“Jamaica” coalition in Germany experiencing birth pains
"Jamaica" coalition. Die Linke

BERLIN — It didn’t affect many people directly, but even small victories are welcome these days. Germany’s Constitutional Court just ruled that people cannot be forced to declare themselves officially male or female. It thus created a third open category anyone can opt for (or be opted for by parents when still a child).

I think everyone can approve this step toward getting along together in the world and join in quiet applause. The Bundestag (legislature) was given a year to conform to the decision with new laws, reprinting questionnaires and probably some signs. So far as I know no party questioned the decision; perhaps the far-right Alternative for Germany (AfD) is still too busy with other activities.

But gender choice remains a difficult matter for poor souls like me when learning the German language, which has had three genders for centuries. Every single noun at birth is assigned one of them, with little logic and no elasticity; “die Strasse” (street) is feminine, “das Haus” (house) is neuter and “der Stuhl” (chair) is masculine. Who knows why? A language teacher told me of her pupil, a Turkish woman, who objected to such rulings. Looking under a chair she said: “I don’t see anything masculine about it!” But these rules, I fear, will remain eternally sharp, troublesome and immutable! [See also “The Awful German Language,” an 1880 essay by Mark Twain published as Appendix D in “A Tramp Abroad.” Editor]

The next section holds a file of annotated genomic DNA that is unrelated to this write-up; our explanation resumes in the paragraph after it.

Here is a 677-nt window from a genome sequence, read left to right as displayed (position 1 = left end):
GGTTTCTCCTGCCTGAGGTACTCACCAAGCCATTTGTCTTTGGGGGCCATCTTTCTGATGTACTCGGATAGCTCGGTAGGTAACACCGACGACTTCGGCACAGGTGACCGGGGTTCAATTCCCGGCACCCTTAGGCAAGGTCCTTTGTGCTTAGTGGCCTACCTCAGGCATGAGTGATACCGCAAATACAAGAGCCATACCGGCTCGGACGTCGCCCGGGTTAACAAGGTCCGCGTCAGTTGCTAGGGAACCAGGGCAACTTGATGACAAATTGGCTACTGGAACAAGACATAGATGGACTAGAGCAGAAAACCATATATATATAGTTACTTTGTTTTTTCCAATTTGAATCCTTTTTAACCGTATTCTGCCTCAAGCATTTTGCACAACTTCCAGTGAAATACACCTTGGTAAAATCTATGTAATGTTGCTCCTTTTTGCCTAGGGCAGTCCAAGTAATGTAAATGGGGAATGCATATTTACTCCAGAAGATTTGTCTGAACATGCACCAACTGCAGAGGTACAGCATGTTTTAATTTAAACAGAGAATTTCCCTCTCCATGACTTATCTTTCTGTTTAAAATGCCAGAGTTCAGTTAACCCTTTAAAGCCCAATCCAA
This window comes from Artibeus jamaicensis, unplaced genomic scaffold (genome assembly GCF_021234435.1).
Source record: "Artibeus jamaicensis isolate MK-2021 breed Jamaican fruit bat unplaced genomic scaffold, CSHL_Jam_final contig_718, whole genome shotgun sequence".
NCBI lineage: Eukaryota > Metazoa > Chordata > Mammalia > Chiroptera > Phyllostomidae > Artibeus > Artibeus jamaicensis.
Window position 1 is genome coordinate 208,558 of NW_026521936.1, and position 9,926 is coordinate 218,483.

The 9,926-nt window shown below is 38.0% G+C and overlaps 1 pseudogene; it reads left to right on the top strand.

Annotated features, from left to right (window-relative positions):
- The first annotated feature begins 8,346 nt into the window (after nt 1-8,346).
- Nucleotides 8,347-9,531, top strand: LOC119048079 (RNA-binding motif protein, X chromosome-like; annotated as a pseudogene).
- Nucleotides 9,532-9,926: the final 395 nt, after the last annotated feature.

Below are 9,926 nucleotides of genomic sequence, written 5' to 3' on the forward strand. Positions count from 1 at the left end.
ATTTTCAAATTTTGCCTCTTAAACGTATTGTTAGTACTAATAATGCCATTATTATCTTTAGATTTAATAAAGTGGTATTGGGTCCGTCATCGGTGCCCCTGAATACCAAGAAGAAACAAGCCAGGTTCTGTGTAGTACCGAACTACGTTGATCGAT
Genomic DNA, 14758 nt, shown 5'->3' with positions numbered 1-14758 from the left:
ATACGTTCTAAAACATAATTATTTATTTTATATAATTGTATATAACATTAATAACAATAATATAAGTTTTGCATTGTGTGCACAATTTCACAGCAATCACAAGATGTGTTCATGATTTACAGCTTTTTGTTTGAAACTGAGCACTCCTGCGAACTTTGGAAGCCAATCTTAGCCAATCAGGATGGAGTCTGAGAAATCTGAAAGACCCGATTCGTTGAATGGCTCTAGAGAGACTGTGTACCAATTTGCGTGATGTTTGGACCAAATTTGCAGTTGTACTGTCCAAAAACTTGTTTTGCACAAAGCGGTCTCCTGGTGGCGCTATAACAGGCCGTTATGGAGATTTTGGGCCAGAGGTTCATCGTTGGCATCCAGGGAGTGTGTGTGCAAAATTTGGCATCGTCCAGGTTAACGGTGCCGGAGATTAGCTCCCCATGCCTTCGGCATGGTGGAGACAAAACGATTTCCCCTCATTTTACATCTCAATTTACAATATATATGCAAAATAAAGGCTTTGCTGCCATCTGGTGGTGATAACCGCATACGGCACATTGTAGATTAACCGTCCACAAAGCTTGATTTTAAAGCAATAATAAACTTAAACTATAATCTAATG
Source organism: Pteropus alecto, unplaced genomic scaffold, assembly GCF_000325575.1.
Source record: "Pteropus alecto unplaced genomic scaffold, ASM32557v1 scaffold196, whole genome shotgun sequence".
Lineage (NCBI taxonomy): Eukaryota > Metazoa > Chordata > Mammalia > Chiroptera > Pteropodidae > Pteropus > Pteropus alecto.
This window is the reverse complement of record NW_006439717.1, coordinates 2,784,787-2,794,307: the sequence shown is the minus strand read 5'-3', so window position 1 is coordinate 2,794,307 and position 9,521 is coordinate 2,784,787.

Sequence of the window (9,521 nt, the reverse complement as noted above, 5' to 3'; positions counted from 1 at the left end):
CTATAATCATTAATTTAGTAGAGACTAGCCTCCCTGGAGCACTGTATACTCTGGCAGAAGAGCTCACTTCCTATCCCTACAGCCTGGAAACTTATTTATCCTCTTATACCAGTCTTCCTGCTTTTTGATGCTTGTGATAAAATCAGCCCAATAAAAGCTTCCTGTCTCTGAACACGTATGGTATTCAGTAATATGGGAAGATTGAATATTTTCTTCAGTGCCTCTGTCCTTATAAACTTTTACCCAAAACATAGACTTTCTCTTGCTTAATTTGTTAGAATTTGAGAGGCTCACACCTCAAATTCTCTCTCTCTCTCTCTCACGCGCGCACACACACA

The negotiations on forming a new German government are also troublesome. The elections were September 24¸ but there is little hope for a new government much before Christmas. Preliminary discussions are due to end this Thursday—with at least a definite Yes or a No.

All four parties involved have been coy thus far, like a child picking daisy petals: “She loves me, she loves me not,” though not so gently, with angry words and threatened breakdowns. But the outcome was clear from the outset. The junior coalition partner till now, the Social Democrats (SPD), had molted so many election feathers it resembled a plucked pigeon and stated loudly: “NO! We’re quitting that suicidal team!” Since everyone feared another long election process, which could end even worse than the last one, one path was left for reaching the necessary 355-seat majority in the 709-seat Bundestag. Simple arithmetic and a bit of geography ensured it: only the “Jamaica variant” was possible. The name had nothing to do with rum or anything else Jamaican except the colors of its flag, black for the conservative CDU/CSU, yellow for the liberal FDP, and green for the Green Party. So, like it or not, the four, never good friends, must somehow join arms, hopefully without any concealed daggers.